(born Nov. 9, 1924, Zürich, Switz.) Swiss-born U.S. photographer. In the 1940s he worked as a fashion photographer for Harper's Bazaar in Paris. He abandoned fashion work in 1947 to travel in the U.S. and South America and explore the use of the 35-mm camera. His collection The Americans (1959), with its gritty, discordant images of 1950s America, had enormous influence and established him as a major figure. After 1959 Frank turned to filmmaking; his short film Pull My Daisy (1959), a collaboration with Jack Kerouac, became an underground classic. A major later collection is Robert Frank: Moving Out (1994).

Learn more about Frank, Robert with a free trial on Britannica.com.

orig. Jacob Leibowicz

(born 1726, Berezanka or Korolowka, Galicia, Pol.—died Dec. 10, 1791, Offenbach, Hessen) Jewish false messiah. He was an uneducated visionary who claimed to be the reincarnation of Shabbetai Tzevi. He proclaimed himself messiah in 1751 and founded the Frankist, or Zoharist, sect, based on the Sefer ha-zohar, which he sought to put in the place of the Torah. The sect rejected traditional Judaism, and their practices, including orgiastic rites, led the Jewish community to excommunicate them in 1756. Protected by Roman Catholic authorities, who hoped Frank would help in the conversion of the Jews, Frank and his followers were baptized in Poland. In 1760 he was imprisoned by the Inquisition, who had realized that Frank's followers regarded Frank, not Jesus, as the messiah. Freed in 1773 by invading Russians, he settled in Germany and lived as a baron until his death.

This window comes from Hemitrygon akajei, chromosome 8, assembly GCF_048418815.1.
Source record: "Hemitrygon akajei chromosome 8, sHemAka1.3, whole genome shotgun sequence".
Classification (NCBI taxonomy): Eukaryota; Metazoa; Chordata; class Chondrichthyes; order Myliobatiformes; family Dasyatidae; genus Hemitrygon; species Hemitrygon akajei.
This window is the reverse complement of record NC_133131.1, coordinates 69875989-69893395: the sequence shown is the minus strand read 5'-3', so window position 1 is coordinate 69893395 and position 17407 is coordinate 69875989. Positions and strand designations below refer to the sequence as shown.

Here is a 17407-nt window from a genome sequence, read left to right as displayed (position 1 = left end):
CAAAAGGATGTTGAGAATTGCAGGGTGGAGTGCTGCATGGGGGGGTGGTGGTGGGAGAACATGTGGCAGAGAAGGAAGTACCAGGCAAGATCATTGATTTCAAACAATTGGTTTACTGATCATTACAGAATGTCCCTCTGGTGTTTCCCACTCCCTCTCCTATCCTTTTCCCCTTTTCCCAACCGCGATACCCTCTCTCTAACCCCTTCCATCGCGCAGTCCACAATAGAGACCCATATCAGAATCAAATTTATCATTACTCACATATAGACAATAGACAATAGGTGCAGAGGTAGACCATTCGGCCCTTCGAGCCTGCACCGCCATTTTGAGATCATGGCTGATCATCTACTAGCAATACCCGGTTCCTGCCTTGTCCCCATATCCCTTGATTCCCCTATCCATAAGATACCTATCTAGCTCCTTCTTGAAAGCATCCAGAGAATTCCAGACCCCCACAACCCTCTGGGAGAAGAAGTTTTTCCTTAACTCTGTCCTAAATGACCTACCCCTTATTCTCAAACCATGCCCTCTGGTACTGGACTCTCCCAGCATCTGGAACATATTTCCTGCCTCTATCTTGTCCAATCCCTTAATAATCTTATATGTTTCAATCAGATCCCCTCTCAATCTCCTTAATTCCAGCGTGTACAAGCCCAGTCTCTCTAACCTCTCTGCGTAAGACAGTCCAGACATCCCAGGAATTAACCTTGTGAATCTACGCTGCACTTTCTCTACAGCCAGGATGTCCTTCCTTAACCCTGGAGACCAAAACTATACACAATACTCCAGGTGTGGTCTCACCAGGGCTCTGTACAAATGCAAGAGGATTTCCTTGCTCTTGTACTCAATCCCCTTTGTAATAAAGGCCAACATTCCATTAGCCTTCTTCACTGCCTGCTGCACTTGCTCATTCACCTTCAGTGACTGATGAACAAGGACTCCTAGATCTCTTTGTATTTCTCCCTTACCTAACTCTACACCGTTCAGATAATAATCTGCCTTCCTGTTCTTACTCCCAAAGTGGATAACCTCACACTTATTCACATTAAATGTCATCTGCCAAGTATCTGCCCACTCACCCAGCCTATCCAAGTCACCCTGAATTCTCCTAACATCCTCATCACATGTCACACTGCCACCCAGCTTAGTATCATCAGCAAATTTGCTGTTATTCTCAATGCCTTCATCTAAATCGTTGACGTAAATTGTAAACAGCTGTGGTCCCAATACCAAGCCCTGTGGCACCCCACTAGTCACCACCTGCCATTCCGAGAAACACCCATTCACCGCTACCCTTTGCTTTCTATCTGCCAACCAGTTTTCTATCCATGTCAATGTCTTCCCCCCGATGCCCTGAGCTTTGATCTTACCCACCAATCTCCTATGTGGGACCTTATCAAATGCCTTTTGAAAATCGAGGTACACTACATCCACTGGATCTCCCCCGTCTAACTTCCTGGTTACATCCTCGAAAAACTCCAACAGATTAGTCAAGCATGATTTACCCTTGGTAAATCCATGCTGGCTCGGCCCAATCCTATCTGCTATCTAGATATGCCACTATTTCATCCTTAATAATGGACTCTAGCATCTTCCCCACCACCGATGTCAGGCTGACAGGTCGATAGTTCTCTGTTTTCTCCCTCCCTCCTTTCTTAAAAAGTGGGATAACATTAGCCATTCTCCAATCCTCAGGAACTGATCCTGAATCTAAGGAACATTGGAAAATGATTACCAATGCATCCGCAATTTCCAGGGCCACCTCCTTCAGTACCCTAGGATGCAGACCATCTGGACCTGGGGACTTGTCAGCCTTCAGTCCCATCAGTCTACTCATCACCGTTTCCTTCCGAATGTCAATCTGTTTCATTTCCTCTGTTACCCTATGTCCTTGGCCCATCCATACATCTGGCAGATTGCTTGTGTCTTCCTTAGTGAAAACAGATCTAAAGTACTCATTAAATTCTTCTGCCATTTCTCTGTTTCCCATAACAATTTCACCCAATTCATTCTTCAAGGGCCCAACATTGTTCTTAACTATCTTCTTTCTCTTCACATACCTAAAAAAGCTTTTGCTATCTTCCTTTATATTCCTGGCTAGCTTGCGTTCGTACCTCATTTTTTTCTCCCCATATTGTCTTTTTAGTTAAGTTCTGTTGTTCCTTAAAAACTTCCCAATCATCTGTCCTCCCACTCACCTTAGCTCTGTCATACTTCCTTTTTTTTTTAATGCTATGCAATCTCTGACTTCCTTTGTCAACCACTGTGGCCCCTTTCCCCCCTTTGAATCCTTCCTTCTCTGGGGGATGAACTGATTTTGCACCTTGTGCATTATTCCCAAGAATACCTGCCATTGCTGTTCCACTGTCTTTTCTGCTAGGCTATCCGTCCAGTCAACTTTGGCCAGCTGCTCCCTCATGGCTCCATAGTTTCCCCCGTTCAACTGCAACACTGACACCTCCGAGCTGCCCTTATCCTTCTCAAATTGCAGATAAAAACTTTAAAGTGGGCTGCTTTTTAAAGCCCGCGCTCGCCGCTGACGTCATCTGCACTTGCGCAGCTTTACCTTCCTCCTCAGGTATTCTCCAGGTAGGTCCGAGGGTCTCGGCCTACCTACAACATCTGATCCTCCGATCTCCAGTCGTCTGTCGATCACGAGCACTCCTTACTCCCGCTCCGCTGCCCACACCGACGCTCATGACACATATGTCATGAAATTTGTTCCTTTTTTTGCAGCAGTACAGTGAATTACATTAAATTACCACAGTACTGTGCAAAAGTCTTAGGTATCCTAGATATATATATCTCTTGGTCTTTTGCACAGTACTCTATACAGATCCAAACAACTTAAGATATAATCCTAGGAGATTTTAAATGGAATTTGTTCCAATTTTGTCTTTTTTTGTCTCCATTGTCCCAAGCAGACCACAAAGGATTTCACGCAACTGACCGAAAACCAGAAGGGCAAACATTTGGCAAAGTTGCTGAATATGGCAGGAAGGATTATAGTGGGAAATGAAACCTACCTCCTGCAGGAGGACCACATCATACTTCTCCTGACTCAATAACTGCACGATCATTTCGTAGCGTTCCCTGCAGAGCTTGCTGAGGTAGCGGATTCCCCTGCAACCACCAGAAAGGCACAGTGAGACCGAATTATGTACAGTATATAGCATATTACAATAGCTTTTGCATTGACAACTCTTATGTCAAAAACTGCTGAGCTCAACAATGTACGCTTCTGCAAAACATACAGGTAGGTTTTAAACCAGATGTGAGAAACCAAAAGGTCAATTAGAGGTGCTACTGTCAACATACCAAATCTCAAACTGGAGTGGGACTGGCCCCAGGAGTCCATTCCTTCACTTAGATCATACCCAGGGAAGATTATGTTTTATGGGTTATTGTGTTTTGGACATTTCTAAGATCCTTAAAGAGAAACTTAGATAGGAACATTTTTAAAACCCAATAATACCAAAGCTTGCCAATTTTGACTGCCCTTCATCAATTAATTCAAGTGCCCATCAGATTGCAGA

Learn more about Frank, Jacob with a free trial on Britannica.com.

(born June 12, 1929, Frankfurt am Main, Ger.—died March 1945, Bergen-Belsen concentration camp, near Hannover) German diarist. Frank was a young Jewish girl who kept a record of the two years her family spent in hiding in Amsterdam to escape Nazi persecution. After their discovery by the Gestapo in 1944, the family was transported to concentration camps; Anne died of typhus at Bergen-Belsen. Friends searching the hiding place found her diary, which her father published as The Diary of a Young Girl (1947). Precocious in style and insight, it traces her emotional growth amid adversity and is a classic of war literature.

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orig. Benjamin Franklin Wedekind

(born July 24, 1864, Hannover, Hanover—died March 9, 1918, Munich, Ger.) German actor and playwright. He lived in Switzerland (1872–84) and then in Munich, where he worked at various jobs, including journalist and cabaret performer. He wrote plays from 1891, when his tragedy The Awakening of Spring created a scandal with its theme of awakening adolescent sexuality. In his “Lulu” cycle, Earth Spirit (1895) and Pandora's Box (1904), he extended the theme of sex to the underworld of society and introduced the amoral Lulu. His plays used episodic scenes, fragmented dialogue, distortion, and caricature, prefiguring the Theatre of the Absurd and forming a transition from realism to Expressionism.

Learn more about Wedekind, Frank with a free trial on Britannica.com.

orig. Francis Albert Sinatra